Why Ducting A Propeller Makes It More Efficient.

by Ultimate_Red | July 29, 2015 | (8) Posted in Just Fun

Technical Thursdays:

Why Ducting A Propeller Makes It More Efficient.

It's been a while since I last made an article and in the gap i've been thinking of the next articles I'd like to write. Thusly, I present to you Technical Thursdays; a series of articles realeased on Thursdays that cover any techical aspect of aviation.

In this article I will be explaining to you how ducting a propeller increases its efficiency by talking about how a propeller works and how the duct affects these characteristics.



The Principles

Let’s begin to understand how ducting works firstly by explaining what a propeller is. As some of you know, a propeller is a small wing fitted at an angle in a radial configuration around a central hub shown in the cross-sectional image below [1]. If you’ve read my ‘How Do Aircraft Fly?’ article you’ll have an understanding about how wings create lift, but for those of you who haven’t, I’ll briefly cover this now.

According to Newton’s third law, “every action has an opposite and equal reaction” which can be seen everywhere in our universe. It applies to wings and flight because as a wing travels through the air it splits it into two [2]. The wind, as it is being bent, is hitting into the wing and being pushed downwards. As a consequence, an equal and opposite force of the wind being pushed down by the wing is that the wind pushes the wing upwards [2] (shown by red arrows); creating lift.

On the other side of the wing a different process is happening. For this, Bernoulli’s principle must be explained. As a whole, one of his theory states that, as a fluid’s speed increases (including air); it’s pressure decreases. This can be linked to the airflow over the wing because on top, the airflow is travelling faster due to the fact it has further to go around the curved surface; creating an area of relatively low pressure shown below  [3]. Due to this, two things are happening. 1, the wing is being sucked into the area of low pressure and 2, the greater difference between the high and low pressures above and below the wing increases the lift generated.



All very well, however we wouldn’t need to duct propellers if it wasn’t for this next phenomenon. Imagine a ball on the end of a string hanging vertically. Now swing it around fast; what happens? The ball and the string lie horizontal when spun fast enough. This is because the ball is experiencing centrifugal force, the force that throws things outwards to the edge of their limiting circumference, for example, the length of the string tied to the ball. This force is important because it causes the area of low pressure on top of the wing to be flung outwards shown in the illustration above [4]. Again I must shamelessly plug another of my articles ‘How Do Winglets Work?’  because I’m only briefly going to talk about the next section and if you would like to know more please go read that article.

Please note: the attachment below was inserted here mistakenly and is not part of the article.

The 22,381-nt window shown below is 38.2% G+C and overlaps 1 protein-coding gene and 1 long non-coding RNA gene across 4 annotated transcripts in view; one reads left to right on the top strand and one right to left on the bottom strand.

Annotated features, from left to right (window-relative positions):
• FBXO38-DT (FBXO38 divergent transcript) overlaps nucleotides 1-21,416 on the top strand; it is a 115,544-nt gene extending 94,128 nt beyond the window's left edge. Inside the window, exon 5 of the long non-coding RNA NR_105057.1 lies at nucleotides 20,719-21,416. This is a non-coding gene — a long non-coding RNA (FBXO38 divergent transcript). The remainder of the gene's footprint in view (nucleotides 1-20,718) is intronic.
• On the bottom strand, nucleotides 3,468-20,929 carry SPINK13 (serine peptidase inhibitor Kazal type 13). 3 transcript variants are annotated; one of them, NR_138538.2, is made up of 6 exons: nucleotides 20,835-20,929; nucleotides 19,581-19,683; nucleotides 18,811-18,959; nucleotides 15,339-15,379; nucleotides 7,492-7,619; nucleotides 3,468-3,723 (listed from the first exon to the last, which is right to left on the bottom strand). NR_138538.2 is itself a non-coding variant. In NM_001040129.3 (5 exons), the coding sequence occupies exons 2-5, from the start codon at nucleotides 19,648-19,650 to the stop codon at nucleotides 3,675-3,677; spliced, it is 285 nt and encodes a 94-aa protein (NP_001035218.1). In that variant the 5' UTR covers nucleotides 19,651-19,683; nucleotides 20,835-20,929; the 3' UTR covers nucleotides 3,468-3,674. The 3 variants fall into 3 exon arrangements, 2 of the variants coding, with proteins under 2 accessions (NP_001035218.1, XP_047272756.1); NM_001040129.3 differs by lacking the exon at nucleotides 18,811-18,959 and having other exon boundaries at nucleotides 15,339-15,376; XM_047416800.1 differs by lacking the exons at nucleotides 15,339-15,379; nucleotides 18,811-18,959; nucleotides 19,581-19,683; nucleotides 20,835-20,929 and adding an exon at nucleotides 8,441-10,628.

Due to a process called diffusion, an area of higher pressure or concentration will want to move towards an area of lower pressure or concentration to balance the volumes, and here on the wing we find two areas; one of high pressure and one of low pressure. As mentioned before the areas of pressure above and below the wing are flung outwards by centrifugal force until they meet with no wing in between them [5]. With no wing in the way, the high pressure if free to move towards the area of low pressure [5]. As a consequence a spiralling effect happens and vortices are made (see image below). 



These spiralling vortices reduce efficiency because they convert useful energy being used for lift into the spiralling movement of air at the tips of the wings. How do we stop this? Simply, with a fence. Winglets on airplanes are the tiny fences; they get in the way and stop the areas of pressure from getting to each other and reduce the formation of vortices dramatically. In our case the duct is the fence (see below) [6]. The area of high pressure can no longer move around the outside of the wing because the duct is stopping it from doing so [6].

Nevertheless, this is not the only way ducts increase the efficiency of propellers. If you look at the design of a duct you’ll see it’s normally a wide entrance to allow as much airflow in as possible, but on the large scale it can be seen as a narrow pipe. Confused? Well Bernoulli’s principal shows that as the radius of a pipe decreases the liquid flowing through it speeds up and it’s pressure drops. The duct is like a small pipe.  As air is forced into the duct it accelerates [7]. This means that a prop with a greater pitch to it can be fitted to keep up with the speed of the airflow and not require and more power from the motor, or a less powerful motor could be used to swing a larger propeller. In both instances gains are made from the improved efficiency.



The Practicality